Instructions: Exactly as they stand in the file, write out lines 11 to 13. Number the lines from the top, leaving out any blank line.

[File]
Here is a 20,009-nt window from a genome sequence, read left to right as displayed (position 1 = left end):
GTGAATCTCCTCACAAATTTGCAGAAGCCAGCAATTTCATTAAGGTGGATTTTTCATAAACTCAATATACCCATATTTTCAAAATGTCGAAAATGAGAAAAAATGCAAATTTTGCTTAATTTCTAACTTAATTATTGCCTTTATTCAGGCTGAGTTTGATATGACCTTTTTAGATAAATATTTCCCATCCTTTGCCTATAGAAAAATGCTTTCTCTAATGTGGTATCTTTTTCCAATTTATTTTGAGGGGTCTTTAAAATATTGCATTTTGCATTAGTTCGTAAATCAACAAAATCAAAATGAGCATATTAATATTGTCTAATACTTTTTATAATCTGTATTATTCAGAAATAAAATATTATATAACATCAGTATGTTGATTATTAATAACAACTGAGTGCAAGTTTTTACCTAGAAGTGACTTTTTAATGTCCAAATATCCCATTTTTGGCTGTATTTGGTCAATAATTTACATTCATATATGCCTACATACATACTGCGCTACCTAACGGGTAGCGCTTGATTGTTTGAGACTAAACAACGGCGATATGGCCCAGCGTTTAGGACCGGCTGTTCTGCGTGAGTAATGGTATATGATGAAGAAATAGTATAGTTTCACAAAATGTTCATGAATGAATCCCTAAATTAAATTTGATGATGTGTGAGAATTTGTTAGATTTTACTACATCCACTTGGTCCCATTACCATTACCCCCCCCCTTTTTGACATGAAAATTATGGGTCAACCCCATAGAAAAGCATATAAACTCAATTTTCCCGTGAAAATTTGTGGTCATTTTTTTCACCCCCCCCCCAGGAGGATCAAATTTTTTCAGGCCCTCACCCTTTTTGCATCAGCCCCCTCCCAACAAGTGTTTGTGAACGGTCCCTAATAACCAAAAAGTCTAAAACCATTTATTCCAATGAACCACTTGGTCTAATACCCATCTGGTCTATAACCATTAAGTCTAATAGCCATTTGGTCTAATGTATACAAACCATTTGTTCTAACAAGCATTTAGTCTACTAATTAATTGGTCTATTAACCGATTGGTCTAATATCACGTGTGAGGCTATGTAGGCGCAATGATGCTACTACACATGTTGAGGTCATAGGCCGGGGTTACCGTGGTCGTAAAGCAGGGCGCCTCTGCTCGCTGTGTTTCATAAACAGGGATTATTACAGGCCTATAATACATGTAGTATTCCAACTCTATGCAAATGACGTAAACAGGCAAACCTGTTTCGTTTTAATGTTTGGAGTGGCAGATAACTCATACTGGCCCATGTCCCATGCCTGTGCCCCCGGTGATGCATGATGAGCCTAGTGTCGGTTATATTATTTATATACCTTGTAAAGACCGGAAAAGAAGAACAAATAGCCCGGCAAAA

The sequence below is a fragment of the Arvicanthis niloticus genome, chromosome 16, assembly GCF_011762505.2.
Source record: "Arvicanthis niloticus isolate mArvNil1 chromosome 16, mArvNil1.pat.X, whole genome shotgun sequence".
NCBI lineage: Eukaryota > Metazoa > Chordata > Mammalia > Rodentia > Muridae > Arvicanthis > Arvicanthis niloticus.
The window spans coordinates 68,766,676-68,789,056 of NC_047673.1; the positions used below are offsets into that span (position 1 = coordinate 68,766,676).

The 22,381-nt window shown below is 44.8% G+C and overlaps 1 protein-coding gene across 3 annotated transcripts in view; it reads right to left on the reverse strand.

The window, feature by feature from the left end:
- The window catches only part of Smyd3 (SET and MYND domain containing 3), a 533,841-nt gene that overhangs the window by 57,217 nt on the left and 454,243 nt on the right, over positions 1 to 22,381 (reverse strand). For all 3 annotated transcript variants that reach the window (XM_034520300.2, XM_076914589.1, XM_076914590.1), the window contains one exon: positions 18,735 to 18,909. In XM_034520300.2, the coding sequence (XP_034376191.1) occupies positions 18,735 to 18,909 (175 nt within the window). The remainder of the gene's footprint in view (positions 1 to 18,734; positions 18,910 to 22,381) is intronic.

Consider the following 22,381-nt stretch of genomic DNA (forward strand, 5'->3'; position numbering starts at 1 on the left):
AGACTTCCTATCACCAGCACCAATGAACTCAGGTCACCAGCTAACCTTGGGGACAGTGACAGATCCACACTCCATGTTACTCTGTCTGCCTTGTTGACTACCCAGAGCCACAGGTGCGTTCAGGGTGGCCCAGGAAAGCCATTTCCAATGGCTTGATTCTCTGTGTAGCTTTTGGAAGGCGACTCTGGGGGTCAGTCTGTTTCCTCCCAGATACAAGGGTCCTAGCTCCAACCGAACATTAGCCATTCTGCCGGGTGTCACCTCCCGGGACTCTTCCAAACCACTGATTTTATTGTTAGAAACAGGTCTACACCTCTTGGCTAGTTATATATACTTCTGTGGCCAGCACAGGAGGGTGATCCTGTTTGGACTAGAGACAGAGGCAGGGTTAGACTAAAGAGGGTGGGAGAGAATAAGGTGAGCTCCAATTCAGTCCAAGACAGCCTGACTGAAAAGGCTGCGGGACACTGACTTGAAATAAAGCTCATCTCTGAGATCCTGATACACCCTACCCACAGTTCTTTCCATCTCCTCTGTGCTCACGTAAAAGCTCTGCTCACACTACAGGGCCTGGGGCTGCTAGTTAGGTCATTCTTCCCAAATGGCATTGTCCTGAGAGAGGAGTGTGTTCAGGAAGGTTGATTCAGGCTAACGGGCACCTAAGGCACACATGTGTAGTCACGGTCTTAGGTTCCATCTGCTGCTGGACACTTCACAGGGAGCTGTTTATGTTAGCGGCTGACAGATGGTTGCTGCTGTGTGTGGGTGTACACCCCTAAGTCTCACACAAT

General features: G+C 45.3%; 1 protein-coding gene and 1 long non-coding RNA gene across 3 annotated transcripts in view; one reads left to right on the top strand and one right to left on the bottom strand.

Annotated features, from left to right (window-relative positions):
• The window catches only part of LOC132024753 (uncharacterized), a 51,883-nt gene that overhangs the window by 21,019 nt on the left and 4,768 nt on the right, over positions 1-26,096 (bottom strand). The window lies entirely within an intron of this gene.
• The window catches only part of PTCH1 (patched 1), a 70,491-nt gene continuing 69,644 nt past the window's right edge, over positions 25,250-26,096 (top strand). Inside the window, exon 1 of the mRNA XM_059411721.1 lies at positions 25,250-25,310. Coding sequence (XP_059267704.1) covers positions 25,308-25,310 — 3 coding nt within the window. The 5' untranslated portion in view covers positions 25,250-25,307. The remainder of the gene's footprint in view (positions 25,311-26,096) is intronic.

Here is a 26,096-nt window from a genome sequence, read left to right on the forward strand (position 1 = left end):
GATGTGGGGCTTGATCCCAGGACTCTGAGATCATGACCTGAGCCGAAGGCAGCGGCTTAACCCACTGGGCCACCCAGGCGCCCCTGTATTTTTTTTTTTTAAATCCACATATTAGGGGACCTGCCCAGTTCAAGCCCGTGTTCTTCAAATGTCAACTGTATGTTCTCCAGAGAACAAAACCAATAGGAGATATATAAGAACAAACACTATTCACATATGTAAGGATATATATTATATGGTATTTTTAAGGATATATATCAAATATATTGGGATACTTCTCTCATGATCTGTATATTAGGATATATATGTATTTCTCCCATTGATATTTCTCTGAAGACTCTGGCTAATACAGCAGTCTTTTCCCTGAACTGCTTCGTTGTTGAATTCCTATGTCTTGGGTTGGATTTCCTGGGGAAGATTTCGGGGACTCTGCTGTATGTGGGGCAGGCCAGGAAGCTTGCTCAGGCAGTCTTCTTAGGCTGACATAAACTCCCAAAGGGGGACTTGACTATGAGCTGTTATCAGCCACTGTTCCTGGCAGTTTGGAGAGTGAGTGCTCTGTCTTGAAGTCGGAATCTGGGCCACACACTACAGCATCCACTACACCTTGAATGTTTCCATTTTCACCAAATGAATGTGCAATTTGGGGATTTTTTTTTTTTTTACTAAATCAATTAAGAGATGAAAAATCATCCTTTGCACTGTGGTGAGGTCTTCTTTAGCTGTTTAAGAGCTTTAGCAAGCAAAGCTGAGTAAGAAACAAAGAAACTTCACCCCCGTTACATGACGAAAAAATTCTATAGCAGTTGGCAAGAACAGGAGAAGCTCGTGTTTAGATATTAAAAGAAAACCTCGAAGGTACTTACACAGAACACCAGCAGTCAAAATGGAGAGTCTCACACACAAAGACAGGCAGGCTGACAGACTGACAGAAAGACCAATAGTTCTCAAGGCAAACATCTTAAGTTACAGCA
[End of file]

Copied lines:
AGACTTCCTATCACCAGCACCAATGAACTCAGGTCACCAGCTAACCTTGGGGACAGTGACAGATCCACACTCCATGTTACTCTGTCTGCCTTGTTGACTACCCAGAGCCACAGGTGCGTTCAGGGTGGCCCAGGAAAGCCATTTCCAATGGCTTGATTCTCTGTGTAGCTTTTGGAAGGCGACTCTGGGGGTCAGTCTGTTTCCTCCCAGATACAAGGGTCCTAGCTCCAACCGAACATTAGCCATTCTGCCGGGTGTCACCTCCCGGGACTCTTCCAAACCACTGATTTTATTGTTAGAAACAGGTCTACACCTCTTGGCTAGTTATATATACTTCTGTGGCCAGCACAGGAGGGTGATCCTGTTTGGACTAGAGACAGAGGCAGGGTTAGACTAAAGAGGGTGGGAGAGAATAAGGTGAGCTCCAATTCAGTCCAAGACAGCCTGACTGAAAAGGCTGCGGGACACTGACTTGAAATAAAGCTCATCTCTGAGATCCTGATACACCCTACCCACAGTTCTTTCCATCTCCTCTGTGCTCACGTAAAAGCTCTGCTCACACTACAGGGCCTGGGGCTGCTAGTTAGGTCATTCTTCCCAAATGGCATTGTCCTGAGAGAGGAGTGTGTTCAGGAAGGTTGATTCAGGCTAACGGGCACCTAAGGCACACATGTGTAGTCACGGTCTTAGGTTCCATCTGCTGCTGGACACTTCACAGGGAGCTGTTTATGTTAGCGGCTGACAGATGGTTGCTGCTGTGTGTGGGTGTACACCCCTAAGTCTCACACAAT

General features: G+C 45.3%; 1 protein-coding gene and 1 long non-coding RNA gene across 3 annotated transcripts in view; one reads left to right on the top strand and one right to left on the bottom strand.

Annotated features, from left to right (window-relative positions):